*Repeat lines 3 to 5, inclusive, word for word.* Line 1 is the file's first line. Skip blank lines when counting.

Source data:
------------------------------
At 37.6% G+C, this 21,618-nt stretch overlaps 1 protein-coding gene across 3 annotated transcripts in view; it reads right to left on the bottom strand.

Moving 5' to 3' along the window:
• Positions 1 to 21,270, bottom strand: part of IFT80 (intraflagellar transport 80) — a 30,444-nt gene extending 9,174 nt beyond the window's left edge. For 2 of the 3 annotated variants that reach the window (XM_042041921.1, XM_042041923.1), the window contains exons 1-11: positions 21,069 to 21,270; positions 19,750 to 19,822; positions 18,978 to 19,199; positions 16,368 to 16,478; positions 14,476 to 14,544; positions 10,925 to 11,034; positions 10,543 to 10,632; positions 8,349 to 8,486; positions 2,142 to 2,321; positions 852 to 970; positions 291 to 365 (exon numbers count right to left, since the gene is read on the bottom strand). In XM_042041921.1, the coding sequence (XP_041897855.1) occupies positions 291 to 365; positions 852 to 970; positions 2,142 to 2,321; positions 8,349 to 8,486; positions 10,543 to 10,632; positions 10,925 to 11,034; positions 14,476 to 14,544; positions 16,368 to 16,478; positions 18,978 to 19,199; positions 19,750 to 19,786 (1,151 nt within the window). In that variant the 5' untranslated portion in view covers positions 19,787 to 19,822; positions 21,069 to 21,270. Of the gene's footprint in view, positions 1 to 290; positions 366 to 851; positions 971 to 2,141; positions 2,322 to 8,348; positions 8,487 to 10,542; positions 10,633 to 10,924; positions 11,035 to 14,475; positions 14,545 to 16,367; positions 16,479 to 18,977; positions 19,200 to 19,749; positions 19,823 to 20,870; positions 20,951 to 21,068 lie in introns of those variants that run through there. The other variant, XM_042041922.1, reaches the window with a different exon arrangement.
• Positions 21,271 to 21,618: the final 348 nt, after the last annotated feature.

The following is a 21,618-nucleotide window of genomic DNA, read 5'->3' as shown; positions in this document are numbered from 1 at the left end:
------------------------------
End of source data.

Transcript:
• Positions 1 to 21,270, bottom strand: part of IFT80 (intraflagellar transport 80) — a 30,444-nt gene extending 9,174 nt beyond the window's left edge. For 2 of the 3 annotated variants that reach the window (XM_042041921.1, XM_042041923.1), the window contains exons 1-11: positions 21,069 to 21,270; positions 19,750 to 19,822; positions 18,978 to 19,199; positions 16,368 to 16,478; positions 14,476 to 14,544; positions 10,925 to 11,034; positions 10,543 to 10,632; positions 8,349 to 8,486; positions 2,142 to 2,321; positions 852 to 970; positions 291 to 365 (exon numbers count right to left, since the gene is read on the bottom strand). In XM_042041921.1, the coding sequence (XP_041897855.1) occupies positions 291 to 365; positions 852 to 970; positions 2,142 to 2,321; positions 8,349 to 8,486; positions 10,543 to 10,632; positions 10,925 to 11,034; positions 14,476 to 14,544; positions 16,368 to 16,478; positions 18,978 to 19,199; positions 19,750 to 19,786 (1,151 nt within the window). In that variant the 5' untranslated portion in view covers positions 19,787 to 19,822; positions 21,069 to 21,270. Of the gene's footprint in view, positions 1 to 290; positions 366 to 851; positions 971 to 2,141; positions 2,322 to 8,348; positions 8,487 to 10,542; positions 10,633 to 10,924; positions 11,035 to 14,475; positions 14,545 to 16,367; positions 16,479 to 18,977; positions 19,200 to 19,749; positions 19,823 to 20,870; positions 20,951 to 21,068 lie in introns of those variants that run through there. The other variant, XM_042041922.1, reaches the window with a different exon arrangement.
• Positions 21,271 to 21,618: the final 348 nt, after the last annotated feature.

The following is a 21,618-nucleotide window of genomic DNA, read 5'->3' as shown; positions in this document are numbered from 1 at the left end: